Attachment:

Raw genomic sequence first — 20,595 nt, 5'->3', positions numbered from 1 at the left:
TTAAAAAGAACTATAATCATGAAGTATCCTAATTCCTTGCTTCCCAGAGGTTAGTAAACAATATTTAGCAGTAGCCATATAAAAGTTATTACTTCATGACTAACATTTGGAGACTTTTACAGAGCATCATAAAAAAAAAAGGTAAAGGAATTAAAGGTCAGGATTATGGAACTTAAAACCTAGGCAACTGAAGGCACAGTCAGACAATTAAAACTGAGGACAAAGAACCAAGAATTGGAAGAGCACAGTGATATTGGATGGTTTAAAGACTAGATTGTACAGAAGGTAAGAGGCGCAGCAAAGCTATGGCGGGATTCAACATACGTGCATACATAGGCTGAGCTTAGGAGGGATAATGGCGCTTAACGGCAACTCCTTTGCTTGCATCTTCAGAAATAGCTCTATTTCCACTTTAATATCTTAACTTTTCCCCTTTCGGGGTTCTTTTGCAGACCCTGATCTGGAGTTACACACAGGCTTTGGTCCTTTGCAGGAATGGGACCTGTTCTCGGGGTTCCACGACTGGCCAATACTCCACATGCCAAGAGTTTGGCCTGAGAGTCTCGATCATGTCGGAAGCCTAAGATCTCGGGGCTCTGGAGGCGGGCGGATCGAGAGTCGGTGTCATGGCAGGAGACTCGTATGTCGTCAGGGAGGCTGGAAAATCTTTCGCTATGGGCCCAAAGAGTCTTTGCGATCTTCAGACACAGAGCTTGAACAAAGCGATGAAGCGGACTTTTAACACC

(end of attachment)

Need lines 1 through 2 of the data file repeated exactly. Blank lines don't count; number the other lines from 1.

Raw genomic sequence first — 20,595 nt, 5'->3', positions numbered from 1 at the left:
TTAAAAAGAACTATAATCATGAAGTATCCTAATTCCTTGCTTCCCAGAGGTTAGTAAACAATATTTAGCAGTAGCCATATAAAAGTTATTACTTCATGACTAACATTTGGAGACTTTTACAGAGCATCATAAAAAAAAAAGGTAAAGGAATTAAAGGTCAGGATTATGGAACTTAAAACCTAGGCAACTGAAGGCACAGTCAGACAATTAAAACTGAGGACAAAGAACCAAGAATTGGAAGAGCACAGTGATATTGGATGGTTTAAAGACTAGATTGTACAGAAGGTAAGAGGCGCAGCAAAGCTATGGCGGGATTCAACATACGTGCATACATAGGCTGAGCTTAGGAGGGATAATGGCGCTTAACGGCAACTCCTTTGCTTGCATCTTCAGAAATAGCTCTATTTCCACTTTAATATCTTAACTTTTCCCCTTTCGGGGTTCTTTTGCAGACCCTGATCTGGAGTTACACACAGGCTTTGGTCCTTTGCAGGAATGGGACCTGTTCTCGGGGTTCCACGACTGGCCAATACTCCACATGCCAAGAGTTTGGCCTGAGAGTCTCGATCATGTCGGAAGCCTAAGATCTCGGGGCTCTGGAGGCGGGCGGATCGAGAGTCGGTGTCATGGCAGGAGACTCGTATGTCGTCAGGGAGGCTGGAAAATCTTTCGCTATGGGCCCAAAGAGTCTTTGCGATCTTCAGACACAGAGCTTGAACAAAGCGATGAAGCGGACTTTTAACACC